Printout of a story from The Last Main Line:

The Road to Woodhead.

The Manchester, Sheffield & Lincolnshire Railway's (MSLR) system literally served the places that its name suggested and a little more besides. Before the construction of the London Extension, the company's premier route was the one that linked Manchester with Sheffield via a breathtaking route across the Pennines. Sheffield-bound trains leaving London Road Station in Manchester (now Manchester Piccadilly) would pass through Ardwick and Ashbury's before arriving at Gorton, home to the MSLR's main locomotive works and also that of Beyer Peacock & Co. - the latter being famous for their Garratt type articulated locomotives.

The locomotives would be climbing hard now, and this would last for several miles, taking the trains onto the windswept moors of Howden and Saddleworth. Further on from Gorton were Fairfield and Guide Bridge, which were followed by a short but severe climb of 1:77, followed immediately by a longer stretch of 1:97. Newton and Mottram were passed shortly afterwards, and then the trains would cross the impressive stone arched viaduct at Dinting Vale. This viaduct marked the only level section of track between Manchester and the line's summit at Dunford Bridge.

This line between Manchester and Sheffield was known as the 'Woodhead Route', having taken its name from the small hamlet of Woodhead through which the railway passed. It was home to the notorious, three mile long, Woodhead Tunnel and its castellated station. The tunnel was of a twin bore design and its construction had proved very difficult. During the excavation of the first bore by the Sheffield, Ashton-under-Lyne & Manchester Railway (precursor to the MSLR), thirty-two navvies were killed and a further two hundred and fifty were seriously injured. It was said that a soldier at the Battle of Waterloo had a better chance of survival than a navvy working on the Woodhead Tunnel construction.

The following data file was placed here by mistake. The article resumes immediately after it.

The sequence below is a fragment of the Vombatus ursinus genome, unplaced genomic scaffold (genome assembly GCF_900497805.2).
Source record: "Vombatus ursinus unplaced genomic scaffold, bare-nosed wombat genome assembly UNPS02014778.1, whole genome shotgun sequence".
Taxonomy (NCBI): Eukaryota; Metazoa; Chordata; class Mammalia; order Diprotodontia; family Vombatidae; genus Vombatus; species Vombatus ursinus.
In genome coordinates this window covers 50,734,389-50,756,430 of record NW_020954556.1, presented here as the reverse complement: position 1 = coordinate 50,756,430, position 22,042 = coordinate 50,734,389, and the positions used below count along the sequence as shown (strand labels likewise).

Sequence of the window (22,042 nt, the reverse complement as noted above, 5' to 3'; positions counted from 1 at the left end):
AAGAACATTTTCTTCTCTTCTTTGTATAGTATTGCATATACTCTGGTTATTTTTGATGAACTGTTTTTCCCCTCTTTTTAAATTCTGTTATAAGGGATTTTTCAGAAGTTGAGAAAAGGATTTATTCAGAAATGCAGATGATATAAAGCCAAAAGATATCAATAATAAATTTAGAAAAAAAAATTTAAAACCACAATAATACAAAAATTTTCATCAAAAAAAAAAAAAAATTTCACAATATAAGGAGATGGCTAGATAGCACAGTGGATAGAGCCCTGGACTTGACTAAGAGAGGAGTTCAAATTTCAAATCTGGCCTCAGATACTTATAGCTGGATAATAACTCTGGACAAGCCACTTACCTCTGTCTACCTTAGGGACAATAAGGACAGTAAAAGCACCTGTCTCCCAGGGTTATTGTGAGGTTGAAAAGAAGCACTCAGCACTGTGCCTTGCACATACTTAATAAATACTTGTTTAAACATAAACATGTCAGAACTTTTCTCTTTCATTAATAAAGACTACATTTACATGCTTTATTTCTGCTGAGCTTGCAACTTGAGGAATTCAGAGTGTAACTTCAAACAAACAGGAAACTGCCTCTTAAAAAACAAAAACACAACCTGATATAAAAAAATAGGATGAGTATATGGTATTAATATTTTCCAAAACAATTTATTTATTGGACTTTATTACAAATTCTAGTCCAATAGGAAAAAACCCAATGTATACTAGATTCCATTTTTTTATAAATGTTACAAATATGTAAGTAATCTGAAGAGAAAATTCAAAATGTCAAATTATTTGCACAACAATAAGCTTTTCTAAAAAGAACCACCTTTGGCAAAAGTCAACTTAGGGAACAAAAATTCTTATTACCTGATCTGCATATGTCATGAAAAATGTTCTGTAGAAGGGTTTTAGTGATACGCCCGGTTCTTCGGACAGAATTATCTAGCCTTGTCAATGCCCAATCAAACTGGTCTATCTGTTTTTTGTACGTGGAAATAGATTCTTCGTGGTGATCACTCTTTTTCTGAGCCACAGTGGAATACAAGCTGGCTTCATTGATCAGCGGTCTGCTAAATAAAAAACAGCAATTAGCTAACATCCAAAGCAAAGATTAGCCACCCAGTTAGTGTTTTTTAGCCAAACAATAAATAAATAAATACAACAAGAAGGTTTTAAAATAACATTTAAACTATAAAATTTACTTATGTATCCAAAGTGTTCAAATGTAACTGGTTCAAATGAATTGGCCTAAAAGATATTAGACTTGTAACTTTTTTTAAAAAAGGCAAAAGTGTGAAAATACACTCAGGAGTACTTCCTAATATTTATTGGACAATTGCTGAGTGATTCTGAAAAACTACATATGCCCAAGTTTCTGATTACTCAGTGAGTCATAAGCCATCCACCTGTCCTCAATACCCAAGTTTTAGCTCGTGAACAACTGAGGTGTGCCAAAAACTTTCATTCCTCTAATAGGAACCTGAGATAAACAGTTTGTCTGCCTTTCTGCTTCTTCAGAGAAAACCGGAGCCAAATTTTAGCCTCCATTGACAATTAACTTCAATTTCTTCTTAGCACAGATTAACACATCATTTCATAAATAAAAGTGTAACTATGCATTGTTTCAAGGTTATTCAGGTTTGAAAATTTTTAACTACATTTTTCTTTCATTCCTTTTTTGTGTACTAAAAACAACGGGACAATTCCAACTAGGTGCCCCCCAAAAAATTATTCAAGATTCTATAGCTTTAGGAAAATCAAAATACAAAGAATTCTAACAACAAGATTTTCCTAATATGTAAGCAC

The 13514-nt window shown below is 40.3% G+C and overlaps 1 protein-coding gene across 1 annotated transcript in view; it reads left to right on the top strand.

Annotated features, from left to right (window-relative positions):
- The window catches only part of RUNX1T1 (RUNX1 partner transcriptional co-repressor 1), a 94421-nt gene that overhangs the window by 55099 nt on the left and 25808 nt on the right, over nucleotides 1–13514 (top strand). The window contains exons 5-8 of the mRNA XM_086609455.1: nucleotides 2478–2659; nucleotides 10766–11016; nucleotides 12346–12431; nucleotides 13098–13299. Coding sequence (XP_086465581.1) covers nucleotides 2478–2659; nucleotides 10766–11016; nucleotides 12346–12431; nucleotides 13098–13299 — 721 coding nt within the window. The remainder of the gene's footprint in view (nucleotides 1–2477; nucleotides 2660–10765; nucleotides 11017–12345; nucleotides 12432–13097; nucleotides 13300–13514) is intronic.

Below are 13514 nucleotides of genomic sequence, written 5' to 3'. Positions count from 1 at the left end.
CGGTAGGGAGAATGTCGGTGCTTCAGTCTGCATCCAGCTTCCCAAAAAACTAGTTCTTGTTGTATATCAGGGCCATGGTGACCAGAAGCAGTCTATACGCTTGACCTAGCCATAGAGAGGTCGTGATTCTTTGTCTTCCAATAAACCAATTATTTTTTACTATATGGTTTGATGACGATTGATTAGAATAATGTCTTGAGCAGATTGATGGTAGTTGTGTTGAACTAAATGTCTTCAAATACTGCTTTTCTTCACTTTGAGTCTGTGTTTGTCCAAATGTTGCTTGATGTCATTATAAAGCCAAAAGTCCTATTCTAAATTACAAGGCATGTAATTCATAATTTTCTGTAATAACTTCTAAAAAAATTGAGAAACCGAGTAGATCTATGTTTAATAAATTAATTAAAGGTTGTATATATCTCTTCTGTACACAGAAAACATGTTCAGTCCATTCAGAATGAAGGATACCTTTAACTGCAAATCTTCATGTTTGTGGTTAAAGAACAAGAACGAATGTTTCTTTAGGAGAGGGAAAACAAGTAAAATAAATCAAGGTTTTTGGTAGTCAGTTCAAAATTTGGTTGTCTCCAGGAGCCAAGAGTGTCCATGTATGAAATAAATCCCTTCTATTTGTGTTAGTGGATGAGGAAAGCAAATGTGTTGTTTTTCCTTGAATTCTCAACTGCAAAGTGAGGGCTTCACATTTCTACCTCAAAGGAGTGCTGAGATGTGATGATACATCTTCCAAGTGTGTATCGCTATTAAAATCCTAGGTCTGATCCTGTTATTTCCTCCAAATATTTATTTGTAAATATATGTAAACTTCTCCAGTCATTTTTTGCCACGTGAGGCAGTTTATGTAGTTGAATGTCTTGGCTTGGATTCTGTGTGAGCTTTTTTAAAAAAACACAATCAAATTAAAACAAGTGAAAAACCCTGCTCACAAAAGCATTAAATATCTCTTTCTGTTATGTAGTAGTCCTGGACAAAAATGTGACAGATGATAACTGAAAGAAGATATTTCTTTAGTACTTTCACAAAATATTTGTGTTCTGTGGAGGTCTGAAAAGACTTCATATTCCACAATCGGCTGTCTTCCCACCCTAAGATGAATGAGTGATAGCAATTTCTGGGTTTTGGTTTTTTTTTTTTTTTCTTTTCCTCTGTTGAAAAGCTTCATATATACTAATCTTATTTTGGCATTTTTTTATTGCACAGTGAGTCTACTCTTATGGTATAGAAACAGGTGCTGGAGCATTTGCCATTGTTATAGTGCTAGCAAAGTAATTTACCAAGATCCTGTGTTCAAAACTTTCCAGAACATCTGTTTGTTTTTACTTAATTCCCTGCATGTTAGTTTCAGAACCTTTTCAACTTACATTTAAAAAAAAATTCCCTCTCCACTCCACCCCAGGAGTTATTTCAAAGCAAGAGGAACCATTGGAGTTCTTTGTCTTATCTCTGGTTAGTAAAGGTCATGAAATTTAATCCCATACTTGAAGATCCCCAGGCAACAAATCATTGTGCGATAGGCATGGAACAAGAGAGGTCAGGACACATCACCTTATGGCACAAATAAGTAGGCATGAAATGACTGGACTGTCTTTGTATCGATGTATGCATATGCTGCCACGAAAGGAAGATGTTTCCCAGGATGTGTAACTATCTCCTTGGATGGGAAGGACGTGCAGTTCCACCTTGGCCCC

The firm of Beyer Peacock & Co. had its famous works in Gorton, Manchester - close to the Great Central's own locomotive works. Beyer Peacock built locomotives to order, mainly for the export market, but also for service in Britain. Here we can see part of the works with a number of newly built locomotives destined for shipment oversees.

The firm of Beyer Peacock & Co. had its famous works in Gorton, Manchester - close to the Great Central's own locomotive works. Beyer Peacock built locomotives to order, mainly for the export market, but also for service in Britain. Here we can see part of the works with a number of newly built locomotives destined for shipment oversees.

Dinting Vale viaduct - as seen on 18th May, 1903. The appearance of this majestic stone and iron structure would later be marred by the construction of supporting pillars under each of the main girder spans.

Dinting Vale viaduct - as seen on 18th May, 1903. The appearance of this majestic stone and iron structure would later be marred by the construction of supporting pillars under each of the main girder spans.

This rather atmospheric and picturesque location is the Great Central Railway's station at Woodhead in Cheshire. A proud railwayman stands impassively on the platform, as the west portals of the Woodhead Tunnel disappear into the Pennine rock beyond.

This rather atmospheric and picturesque location is the Great Central Railway's station at Woodhead in Cheshire. A proud railwayman stands impassively on the platform, as the west portals of the Woodhead Tunnel disappear into the Pennine rock beyond.